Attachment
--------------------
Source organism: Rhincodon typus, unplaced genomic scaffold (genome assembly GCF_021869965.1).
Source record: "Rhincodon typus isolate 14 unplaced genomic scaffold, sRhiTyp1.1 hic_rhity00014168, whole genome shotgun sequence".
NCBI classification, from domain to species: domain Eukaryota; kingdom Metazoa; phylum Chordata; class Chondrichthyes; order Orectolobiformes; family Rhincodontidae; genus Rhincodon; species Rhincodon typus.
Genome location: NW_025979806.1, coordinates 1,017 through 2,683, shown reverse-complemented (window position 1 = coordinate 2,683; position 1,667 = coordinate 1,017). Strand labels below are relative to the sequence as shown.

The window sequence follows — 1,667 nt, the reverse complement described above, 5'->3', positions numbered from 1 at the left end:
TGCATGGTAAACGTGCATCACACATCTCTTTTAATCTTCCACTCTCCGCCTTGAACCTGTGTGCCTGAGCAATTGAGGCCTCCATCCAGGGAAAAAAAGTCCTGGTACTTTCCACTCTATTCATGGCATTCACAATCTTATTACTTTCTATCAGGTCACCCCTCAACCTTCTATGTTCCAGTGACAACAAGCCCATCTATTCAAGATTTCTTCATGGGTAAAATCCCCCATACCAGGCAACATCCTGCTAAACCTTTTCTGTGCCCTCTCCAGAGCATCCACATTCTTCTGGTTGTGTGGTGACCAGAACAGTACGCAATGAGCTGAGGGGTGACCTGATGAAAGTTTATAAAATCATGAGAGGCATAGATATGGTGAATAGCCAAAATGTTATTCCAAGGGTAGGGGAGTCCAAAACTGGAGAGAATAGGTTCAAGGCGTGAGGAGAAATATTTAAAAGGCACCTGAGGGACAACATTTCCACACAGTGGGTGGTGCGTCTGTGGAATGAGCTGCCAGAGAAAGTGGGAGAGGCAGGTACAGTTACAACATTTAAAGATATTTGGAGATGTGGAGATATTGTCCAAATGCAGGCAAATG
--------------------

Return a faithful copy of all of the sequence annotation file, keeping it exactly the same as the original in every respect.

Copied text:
Source organism: Rhincodon typus, unplaced genomic scaffold (genome assembly GCF_021869965.1).
Source record: "Rhincodon typus isolate 14 unplaced genomic scaffold, sRhiTyp1.1 hic_rhity00014168, whole genome shotgun sequence".
NCBI classification, from domain to species: domain Eukaryota; kingdom Metazoa; phylum Chordata; class Chondrichthyes; order Orectolobiformes; family Rhincodontidae; genus Rhincodon; species Rhincodon typus.
Genome location: NW_025979806.1, coordinates 1,017 through 2,683, shown reverse-complemented (window position 1 = coordinate 2,683; position 1,667 = coordinate 1,017). Strand labels below are relative to the sequence as shown.

The window sequence follows — 1,667 nt, the reverse complement described above, 5'->3', positions numbered from 1 at the left end:
TGCATGGTAAACGTGCATCACACATCTCTTTTAATCTTCCACTCTCCGCCTTGAACCTGTGTGCCTGAGCAATTGAGGCCTCCATCCAGGGAAAAAAAGTCCTGGTACTTTCCACTCTATTCATGGCATTCACAATCTTATTACTTTCTATCAGGTCACCCCTCAACCTTCTATGTTCCAGTGACAACAAGCCCATCTATTCAAGATTTCTTCATGGGTAAAATCCCCCATACCAGGCAACATCCTGCTAAACCTTTTCTGTGCCCTCTCCAGAGCATCCACATTCTTCTGGTTGTGTGGTGACCAGAACAGTACGCAATGAGCTGAGGGGTGACCTGATGAAAGTTTATAAAATCATGAGAGGCATAGATATGGTGAATAGCCAAAATGTTATTCCAAGGGTAGGGGAGTCCAAAACTGGAGAGAATAGGTTCAAGGCGTGAGGAGAAATATTTAAAAGGCACCTGAGGGACAACATTTCCACACAGTGGGTGGTGCGTCTGTGGAATGAGCTGCCAGAGAAAGTGGGAGAGGCAGGTACAGTTACAACATTTAAAGATATTTGGAGATGTGGAGATATTGTCCAAATGCAGGCAAATG